Hi. I've just finished first year medical school so I'm not hugely knowledgable about what a career in medicine actually involves but I have a few points that may be of help.
First of all, we are constantly being told at my med school that medicine needs a whole variety of people of different personalities with different strengths and weaknesses, and different abilities to work under stress/lack of stress. Some medical students will go on to become surgeons who perform operations which are rarely successful, or will go into palliative care where many of their patients will die. But not all parts of medicine are like this. There's a whole wide range of specialties which avoid a lot of death. Plastic surgery can change lives (e.g. of burns victims, people with really low self-esteem due to issues with their appearance) but many of the patients will not have terminal conditions. Likewise there are specialities like ophthalmology and others (sorry can't think of the top of my head) in which many of the people will be relatively healthy. Of course you'll undoubtably experience much death and pain and suffering along the way (e.g. as a junior doctor etc) but the end result of you degree doesn't necessarily have to be dealing with people who are in immense pain/are dying if you think that that is something you personally would find very upsetting/difficult to cope with.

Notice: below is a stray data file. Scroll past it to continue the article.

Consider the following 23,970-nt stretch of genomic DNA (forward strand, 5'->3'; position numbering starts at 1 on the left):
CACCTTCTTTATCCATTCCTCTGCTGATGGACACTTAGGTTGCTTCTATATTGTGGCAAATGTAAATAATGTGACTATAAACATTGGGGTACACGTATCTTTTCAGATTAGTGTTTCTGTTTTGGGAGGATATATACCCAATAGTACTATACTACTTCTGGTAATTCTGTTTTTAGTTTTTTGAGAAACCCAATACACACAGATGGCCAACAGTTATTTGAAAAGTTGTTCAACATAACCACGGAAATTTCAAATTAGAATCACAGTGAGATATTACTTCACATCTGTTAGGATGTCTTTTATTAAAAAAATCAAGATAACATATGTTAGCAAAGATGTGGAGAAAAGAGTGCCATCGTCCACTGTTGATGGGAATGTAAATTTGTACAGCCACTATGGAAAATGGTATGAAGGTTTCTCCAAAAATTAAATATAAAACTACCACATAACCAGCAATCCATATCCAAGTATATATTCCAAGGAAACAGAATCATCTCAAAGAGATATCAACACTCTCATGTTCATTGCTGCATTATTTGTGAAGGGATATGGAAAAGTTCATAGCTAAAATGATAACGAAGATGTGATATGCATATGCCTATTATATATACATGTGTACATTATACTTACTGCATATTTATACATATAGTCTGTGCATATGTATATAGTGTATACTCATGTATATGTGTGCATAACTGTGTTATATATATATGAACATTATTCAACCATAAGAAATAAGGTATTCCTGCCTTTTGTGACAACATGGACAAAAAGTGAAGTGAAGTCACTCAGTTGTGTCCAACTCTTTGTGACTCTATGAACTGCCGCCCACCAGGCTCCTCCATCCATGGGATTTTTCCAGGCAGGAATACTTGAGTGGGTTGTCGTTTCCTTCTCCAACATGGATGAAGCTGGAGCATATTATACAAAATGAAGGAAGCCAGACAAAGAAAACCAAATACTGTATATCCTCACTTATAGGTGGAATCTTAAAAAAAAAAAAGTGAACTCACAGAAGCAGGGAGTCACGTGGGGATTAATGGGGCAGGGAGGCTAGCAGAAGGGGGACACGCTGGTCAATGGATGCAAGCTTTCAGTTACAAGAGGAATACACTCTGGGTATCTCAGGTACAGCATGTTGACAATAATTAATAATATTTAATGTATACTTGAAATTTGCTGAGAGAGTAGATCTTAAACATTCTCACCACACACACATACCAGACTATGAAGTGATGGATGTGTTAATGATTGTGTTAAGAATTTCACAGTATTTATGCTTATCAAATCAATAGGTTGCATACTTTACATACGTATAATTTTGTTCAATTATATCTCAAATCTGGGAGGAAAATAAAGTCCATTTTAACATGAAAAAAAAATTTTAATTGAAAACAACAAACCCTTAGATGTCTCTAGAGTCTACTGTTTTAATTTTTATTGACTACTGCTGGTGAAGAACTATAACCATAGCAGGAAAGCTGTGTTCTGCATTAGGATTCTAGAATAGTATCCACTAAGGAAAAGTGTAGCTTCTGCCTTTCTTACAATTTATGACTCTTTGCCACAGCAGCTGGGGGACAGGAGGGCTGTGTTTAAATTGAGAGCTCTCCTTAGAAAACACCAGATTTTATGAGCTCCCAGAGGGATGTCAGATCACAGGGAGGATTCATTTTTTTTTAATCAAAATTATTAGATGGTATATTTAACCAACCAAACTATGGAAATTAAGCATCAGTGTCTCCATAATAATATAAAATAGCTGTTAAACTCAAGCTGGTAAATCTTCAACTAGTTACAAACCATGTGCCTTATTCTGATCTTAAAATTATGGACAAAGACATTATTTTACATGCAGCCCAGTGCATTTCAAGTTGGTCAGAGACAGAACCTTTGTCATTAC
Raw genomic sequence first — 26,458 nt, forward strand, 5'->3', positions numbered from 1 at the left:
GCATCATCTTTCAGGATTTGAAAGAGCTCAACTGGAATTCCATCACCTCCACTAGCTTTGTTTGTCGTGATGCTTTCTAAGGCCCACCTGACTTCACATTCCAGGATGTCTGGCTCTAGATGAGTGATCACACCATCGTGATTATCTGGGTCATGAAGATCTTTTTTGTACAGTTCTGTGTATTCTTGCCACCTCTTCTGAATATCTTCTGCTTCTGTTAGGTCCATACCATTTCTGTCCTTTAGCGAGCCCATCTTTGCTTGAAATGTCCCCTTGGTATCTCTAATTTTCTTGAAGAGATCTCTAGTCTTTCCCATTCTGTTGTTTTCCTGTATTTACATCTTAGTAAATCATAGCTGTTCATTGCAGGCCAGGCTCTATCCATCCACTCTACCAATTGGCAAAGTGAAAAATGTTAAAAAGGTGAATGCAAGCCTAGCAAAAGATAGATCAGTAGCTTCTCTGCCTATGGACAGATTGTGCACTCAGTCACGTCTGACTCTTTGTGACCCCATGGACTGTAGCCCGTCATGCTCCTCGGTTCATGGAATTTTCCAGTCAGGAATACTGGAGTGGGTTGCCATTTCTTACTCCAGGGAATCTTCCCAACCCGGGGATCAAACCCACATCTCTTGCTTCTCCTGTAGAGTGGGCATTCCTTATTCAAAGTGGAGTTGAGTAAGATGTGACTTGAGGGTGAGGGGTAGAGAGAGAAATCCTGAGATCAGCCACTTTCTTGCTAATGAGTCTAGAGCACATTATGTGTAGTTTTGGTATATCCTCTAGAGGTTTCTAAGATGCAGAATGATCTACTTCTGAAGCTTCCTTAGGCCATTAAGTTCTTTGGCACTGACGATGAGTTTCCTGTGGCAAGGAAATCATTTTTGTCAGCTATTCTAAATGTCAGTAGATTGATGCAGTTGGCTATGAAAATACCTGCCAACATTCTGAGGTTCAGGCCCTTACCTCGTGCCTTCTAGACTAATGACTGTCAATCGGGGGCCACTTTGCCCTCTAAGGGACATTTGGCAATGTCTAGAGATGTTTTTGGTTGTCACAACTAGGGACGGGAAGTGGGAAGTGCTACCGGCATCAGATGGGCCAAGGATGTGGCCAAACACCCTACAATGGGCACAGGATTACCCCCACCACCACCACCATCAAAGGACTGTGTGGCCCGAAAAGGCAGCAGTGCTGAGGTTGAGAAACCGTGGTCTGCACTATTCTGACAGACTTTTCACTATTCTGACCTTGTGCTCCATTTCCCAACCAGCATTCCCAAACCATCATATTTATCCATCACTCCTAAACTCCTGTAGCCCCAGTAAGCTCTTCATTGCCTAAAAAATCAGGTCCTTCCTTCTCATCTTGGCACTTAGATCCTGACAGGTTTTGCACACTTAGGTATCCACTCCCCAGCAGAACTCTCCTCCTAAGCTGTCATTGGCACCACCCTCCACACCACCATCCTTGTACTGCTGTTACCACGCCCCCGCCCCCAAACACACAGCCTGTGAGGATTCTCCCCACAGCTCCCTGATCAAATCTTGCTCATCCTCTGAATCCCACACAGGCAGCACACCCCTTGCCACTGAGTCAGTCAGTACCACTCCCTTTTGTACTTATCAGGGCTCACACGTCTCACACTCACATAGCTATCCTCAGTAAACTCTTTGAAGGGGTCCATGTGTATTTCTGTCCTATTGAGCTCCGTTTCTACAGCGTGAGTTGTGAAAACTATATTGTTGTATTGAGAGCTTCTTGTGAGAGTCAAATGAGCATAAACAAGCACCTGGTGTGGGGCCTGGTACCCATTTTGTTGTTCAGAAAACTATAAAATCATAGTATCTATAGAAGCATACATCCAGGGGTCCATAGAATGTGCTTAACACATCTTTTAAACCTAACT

Secondly, as sad as it seems, you do become desensitised to these things as you go along. At first I was mortified by the idea of cutting up a dead body, and I couldn't stop thinking of how they had once been a person with thoughts and feelings, but now I don't think about it so much, and it's just another way of learning. I also will often be struck when taking a history from a patient of how hard their life is/how hopeless their situation is and think that i'll never forget them (i also felt like this when doing work experience in a hospice prior to applying) but I imagine that after a while, it becomes impossible to remember every patient you have contact with, and you end up just making as much of a positive different you can to each individual before moving on to the next. This may not be the case (doctors/more experienced medics, feel free to correct me!!). You're also taught in medical school how to cope with emotions, and how to reflect on incidents and make yourself cope better in the future.
Finally, no one can decide if medicine is for you, except you. I would recommend getting some work experience in a GP surgery and hospital as well as a care home to give you a wider idea of what medicine as a career involves. But when push comes to shove, I would say go for it. Being sensitive isn't a bad thing - it will help you be naturally empathetic and good at communicating with your patients and making them feel at ease. But if you find it really difficult to cope with, don't put yourself under unnecessary pressure and emotional distress - there's lots of other worthwhile degrees and jobs out there that you might be better suited to!
Sorry for any typos, and if you have any questions get in touch (oh and also I have a blog you may be interested in reading - link is in my "About" section